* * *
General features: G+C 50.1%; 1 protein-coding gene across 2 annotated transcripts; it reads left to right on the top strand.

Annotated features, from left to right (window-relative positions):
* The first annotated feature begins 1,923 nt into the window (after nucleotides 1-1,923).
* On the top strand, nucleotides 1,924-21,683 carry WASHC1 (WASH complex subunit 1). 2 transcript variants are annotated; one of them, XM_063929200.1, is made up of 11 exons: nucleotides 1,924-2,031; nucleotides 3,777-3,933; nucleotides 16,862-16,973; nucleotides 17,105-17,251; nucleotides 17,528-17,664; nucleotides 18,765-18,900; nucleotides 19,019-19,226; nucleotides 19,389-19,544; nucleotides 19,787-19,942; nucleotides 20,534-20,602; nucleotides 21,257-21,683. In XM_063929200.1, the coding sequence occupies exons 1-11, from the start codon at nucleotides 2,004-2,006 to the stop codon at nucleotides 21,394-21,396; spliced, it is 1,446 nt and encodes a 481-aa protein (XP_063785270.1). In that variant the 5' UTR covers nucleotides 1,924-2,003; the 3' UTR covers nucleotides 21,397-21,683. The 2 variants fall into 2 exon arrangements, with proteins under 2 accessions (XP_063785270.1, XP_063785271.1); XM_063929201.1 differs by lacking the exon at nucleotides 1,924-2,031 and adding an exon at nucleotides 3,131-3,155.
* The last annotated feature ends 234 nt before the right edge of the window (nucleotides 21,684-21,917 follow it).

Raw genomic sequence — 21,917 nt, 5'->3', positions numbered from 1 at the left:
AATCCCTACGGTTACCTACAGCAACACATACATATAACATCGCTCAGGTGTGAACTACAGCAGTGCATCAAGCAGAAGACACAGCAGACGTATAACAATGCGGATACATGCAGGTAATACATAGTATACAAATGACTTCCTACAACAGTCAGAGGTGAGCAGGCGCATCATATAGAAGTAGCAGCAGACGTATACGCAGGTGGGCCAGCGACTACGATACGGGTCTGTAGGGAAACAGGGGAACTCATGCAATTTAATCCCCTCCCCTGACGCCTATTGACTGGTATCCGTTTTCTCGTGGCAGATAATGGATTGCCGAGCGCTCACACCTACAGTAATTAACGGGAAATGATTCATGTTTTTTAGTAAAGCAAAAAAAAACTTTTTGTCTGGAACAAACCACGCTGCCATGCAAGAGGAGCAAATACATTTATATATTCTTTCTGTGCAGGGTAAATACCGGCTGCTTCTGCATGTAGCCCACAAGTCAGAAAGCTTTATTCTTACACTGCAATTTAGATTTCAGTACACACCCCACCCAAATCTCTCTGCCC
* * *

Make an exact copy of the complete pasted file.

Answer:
General features: G+C 50.1%; 1 protein-coding gene across 2 annotated transcripts; it reads left to right on the top strand.

Annotated features, from left to right (window-relative positions):
* The first annotated feature begins 1,923 nt into the window (after nucleotides 1-1,923).
* On the top strand, nucleotides 1,924-21,683 carry WASHC1 (WASH complex subunit 1). 2 transcript variants are annotated; one of them, XM_063929200.1, is made up of 11 exons: nucleotides 1,924-2,031; nucleotides 3,777-3,933; nucleotides 16,862-16,973; nucleotides 17,105-17,251; nucleotides 17,528-17,664; nucleotides 18,765-18,900; nucleotides 19,019-19,226; nucleotides 19,389-19,544; nucleotides 19,787-19,942; nucleotides 20,534-20,602; nucleotides 21,257-21,683. In XM_063929200.1, the coding sequence occupies exons 1-11, from the start codon at nucleotides 2,004-2,006 to the stop codon at nucleotides 21,394-21,396; spliced, it is 1,446 nt and encodes a 481-aa protein (XP_063785270.1). In that variant the 5' UTR covers nucleotides 1,924-2,003; the 3' UTR covers nucleotides 21,397-21,683. The 2 variants fall into 2 exon arrangements, with proteins under 2 accessions (XP_063785270.1, XP_063785271.1); XM_063929201.1 differs by lacking the exon at nucleotides 1,924-2,031 and adding an exon at nucleotides 3,131-3,155.
* The last annotated feature ends 234 nt before the right edge of the window (nucleotides 21,684-21,917 follow it).

Raw genomic sequence — 21,917 nt, 5'->3', positions numbered from 1 at the left:
AATCCCTACGGTTACCTACAGCAACACATACATATAACATCGCTCAGGTGTGAACTACAGCAGTGCATCAAGCAGAAGACACAGCAGACGTATAACAATGCGGATACATGCAGGTAATACATAGTATACAAATGACTTCCTACAACAGTCAGAGGTGAGCAGGCGCATCATATAGAAGTAGCAGCAGACGTATACGCAGGTGGGCCAGCGACTACGATACGGGTCTGTAGGGAAACAGGGGAACTCATGCAATTTAATCCCCTCCCCTGACGCCTATTGACTGGTATCCGTTTTCTCGTGGCAGATAATGGATTGCCGAGCGCTCACACCTACAGTAATTAACGGGAAATGATTCATGTTTTTTAGTAAAGCAAAAAAAAACTTTTTGTCTGGAACAAACCACGCTGCCATGCAAGAGGAGCAAATACATTTATATATTCTTTCTGTGCAGGGTAAATACCGGCTGCTTCTGCATGTAGCCCACAAGTCAGAAAGCTTTATTCTTACACTGCAATTTAGATTTCAGTACACACCCCACCCAAATCTCTCTGCCC